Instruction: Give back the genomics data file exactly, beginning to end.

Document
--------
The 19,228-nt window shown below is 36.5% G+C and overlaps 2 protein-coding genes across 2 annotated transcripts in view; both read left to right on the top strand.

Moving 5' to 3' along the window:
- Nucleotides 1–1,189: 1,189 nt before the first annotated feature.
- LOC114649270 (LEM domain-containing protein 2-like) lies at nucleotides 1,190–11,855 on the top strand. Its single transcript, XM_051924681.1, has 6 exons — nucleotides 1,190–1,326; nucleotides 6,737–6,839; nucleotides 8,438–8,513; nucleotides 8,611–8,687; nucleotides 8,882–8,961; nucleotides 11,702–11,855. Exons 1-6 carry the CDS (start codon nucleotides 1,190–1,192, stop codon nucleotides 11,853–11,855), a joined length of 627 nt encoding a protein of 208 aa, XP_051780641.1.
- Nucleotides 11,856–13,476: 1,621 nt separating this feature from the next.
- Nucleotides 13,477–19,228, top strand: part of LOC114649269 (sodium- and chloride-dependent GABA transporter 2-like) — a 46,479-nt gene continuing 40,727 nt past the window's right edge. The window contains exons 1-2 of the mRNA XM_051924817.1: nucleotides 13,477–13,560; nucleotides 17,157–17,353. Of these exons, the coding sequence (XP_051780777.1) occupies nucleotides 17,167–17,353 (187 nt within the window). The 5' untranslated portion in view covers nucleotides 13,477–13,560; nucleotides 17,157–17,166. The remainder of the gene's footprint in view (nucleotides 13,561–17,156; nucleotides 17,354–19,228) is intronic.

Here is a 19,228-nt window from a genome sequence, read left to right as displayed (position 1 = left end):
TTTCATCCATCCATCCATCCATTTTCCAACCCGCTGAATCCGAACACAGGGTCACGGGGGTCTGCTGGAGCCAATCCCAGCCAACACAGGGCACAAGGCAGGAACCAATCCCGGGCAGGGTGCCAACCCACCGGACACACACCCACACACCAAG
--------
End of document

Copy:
The 19,228-nt window shown below is 36.5% G+C and overlaps 2 protein-coding genes across 2 annotated transcripts in view; both read left to right on the top strand.

Moving 5' to 3' along the window:
- Nucleotides 1–1,189: 1,189 nt before the first annotated feature.
- LOC114649270 (LEM domain-containing protein 2-like) lies at nucleotides 1,190–11,855 on the top strand. Its single transcript, XM_051924681.1, has 6 exons — nucleotides 1,190–1,326; nucleotides 6,737–6,839; nucleotides 8,438–8,513; nucleotides 8,611–8,687; nucleotides 8,882–8,961; nucleotides 11,702–11,855. Exons 1-6 carry the CDS (start codon nucleotides 1,190–1,192, stop codon nucleotides 11,853–11,855), a joined length of 627 nt encoding a protein of 208 aa, XP_051780641.1.
- Nucleotides 11,856–13,476: 1,621 nt separating this feature from the next.
- Nucleotides 13,477–19,228, top strand: part of LOC114649269 (sodium- and chloride-dependent GABA transporter 2-like) — a 46,479-nt gene continuing 40,727 nt past the window's right edge. The window contains exons 1-2 of the mRNA XM_051924817.1: nucleotides 13,477–13,560; nucleotides 17,157–17,353. Of these exons, the coding sequence (XP_051780777.1) occupies nucleotides 17,167–17,353 (187 nt within the window). The 5' untranslated portion in view covers nucleotides 13,477–13,560; nucleotides 17,157–17,166. The remainder of the gene's footprint in view (nucleotides 13,561–17,156; nucleotides 17,354–19,228) is intronic.

Here is a 19,228-nt window from a genome sequence, read left to right as displayed (position 1 = left end):
TTTCATCCATCCATCCATCCATTTTCCAACCCGCTGAATCCGAACACAGGGTCACGGGGGTCTGCTGGAGCCAATCCCAGCCAACACAGGGCACAAGGCAGGAACCAATCCCGGGCAGGGTGCCAACCCACCGGACACACACCCACACACCAAG